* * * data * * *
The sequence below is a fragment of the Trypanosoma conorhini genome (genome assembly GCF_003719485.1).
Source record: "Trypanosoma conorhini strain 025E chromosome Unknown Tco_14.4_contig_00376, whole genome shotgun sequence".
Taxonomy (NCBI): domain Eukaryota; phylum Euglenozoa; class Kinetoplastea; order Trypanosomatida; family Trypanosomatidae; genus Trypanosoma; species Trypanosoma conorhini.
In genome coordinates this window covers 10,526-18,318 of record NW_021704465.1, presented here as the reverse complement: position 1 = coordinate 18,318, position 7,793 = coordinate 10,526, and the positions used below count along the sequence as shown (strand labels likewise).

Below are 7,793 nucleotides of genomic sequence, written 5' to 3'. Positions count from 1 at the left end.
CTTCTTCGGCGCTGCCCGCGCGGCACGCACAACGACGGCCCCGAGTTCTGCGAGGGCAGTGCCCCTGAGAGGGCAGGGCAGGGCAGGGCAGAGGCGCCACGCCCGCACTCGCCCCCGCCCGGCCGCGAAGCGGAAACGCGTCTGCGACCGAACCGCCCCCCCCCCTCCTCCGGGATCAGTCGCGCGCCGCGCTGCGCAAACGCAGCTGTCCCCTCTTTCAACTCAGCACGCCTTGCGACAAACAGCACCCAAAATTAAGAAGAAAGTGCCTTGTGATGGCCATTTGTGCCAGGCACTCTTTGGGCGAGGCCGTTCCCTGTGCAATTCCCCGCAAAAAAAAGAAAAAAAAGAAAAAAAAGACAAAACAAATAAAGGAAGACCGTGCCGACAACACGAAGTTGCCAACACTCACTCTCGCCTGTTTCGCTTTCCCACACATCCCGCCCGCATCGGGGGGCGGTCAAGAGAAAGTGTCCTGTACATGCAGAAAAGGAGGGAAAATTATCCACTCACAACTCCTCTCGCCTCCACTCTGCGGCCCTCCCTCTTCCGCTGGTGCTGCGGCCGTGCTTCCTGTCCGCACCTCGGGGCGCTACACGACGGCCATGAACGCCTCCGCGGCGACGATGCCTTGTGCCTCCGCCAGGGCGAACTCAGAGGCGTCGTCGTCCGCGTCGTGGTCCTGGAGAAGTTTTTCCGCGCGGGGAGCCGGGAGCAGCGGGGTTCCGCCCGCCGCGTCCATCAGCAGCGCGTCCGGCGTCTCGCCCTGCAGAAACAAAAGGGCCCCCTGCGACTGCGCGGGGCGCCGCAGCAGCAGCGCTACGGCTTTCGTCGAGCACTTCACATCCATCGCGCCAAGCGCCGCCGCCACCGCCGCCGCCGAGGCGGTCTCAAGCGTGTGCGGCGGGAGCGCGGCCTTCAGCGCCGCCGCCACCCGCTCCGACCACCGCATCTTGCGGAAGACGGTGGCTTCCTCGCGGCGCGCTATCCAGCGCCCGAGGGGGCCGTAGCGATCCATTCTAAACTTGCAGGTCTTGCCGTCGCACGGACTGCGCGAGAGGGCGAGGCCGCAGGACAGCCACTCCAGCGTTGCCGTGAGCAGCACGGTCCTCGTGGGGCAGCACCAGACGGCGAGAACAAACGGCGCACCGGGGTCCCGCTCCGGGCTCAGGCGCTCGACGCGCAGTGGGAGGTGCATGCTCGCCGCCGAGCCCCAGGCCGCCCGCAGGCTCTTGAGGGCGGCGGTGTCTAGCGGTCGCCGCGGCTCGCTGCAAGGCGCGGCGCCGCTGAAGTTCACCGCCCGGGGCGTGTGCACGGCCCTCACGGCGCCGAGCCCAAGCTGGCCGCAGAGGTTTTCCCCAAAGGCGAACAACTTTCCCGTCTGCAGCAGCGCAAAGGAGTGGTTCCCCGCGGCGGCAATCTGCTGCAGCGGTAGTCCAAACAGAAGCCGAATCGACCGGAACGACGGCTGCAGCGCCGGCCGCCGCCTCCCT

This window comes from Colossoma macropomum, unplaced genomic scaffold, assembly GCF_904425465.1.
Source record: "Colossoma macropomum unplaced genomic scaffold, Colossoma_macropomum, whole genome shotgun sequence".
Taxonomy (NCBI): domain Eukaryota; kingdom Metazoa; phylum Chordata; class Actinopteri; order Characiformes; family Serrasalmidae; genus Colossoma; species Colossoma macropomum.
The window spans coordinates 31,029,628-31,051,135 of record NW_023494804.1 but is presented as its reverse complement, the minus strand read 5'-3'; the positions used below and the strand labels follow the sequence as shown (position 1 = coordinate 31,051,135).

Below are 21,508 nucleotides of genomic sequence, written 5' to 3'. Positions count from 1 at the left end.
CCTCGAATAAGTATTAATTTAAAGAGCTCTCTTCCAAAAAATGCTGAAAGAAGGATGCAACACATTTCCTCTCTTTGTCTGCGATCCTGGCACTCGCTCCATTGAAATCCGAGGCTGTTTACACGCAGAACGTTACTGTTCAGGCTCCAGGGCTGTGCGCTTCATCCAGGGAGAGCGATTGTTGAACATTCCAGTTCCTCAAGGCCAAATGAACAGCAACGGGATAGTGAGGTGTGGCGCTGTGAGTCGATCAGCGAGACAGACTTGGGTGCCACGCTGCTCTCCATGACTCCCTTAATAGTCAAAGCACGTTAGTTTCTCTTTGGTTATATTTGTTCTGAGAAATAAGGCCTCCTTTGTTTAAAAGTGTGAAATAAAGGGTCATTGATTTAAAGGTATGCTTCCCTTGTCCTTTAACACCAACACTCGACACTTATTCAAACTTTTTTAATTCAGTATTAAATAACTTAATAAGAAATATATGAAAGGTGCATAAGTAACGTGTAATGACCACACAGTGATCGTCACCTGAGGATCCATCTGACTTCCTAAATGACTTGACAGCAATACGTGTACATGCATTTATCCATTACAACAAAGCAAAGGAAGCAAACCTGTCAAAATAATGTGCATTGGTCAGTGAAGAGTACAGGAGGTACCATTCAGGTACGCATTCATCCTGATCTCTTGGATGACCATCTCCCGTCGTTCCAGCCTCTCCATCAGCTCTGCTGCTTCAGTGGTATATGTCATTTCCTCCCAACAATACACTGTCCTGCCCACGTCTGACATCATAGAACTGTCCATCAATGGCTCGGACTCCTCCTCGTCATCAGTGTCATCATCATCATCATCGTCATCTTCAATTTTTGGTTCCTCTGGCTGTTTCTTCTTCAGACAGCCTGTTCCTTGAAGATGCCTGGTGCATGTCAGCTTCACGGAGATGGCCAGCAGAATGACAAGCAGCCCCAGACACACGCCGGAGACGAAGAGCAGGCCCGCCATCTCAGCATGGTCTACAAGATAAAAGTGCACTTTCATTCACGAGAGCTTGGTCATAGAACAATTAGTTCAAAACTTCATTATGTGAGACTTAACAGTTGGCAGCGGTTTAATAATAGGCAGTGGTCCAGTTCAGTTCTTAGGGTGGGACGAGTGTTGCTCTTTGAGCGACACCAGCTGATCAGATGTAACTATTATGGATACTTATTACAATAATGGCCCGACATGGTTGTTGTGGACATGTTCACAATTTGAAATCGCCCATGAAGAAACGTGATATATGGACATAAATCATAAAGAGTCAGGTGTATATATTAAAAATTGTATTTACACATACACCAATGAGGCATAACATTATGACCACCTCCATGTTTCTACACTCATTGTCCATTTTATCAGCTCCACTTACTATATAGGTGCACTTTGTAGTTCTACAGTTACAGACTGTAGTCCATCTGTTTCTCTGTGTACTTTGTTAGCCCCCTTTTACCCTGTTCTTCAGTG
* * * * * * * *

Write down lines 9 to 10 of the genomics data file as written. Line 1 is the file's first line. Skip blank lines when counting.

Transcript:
Taxonomy (NCBI): domain Eukaryota; kingdom Metazoa; phylum Chordata; class Actinopteri; order Characiformes; family Serrasalmidae; genus Colossoma; species Colossoma macropomum.
The window spans coordinates 31,029,628-31,051,135 of record NW_023494804.1 but is presented as its reverse complement, the minus strand read 5'-3'; the positions used below and the strand labels follow the sequence as shown (position 1 = coordinate 31,051,135).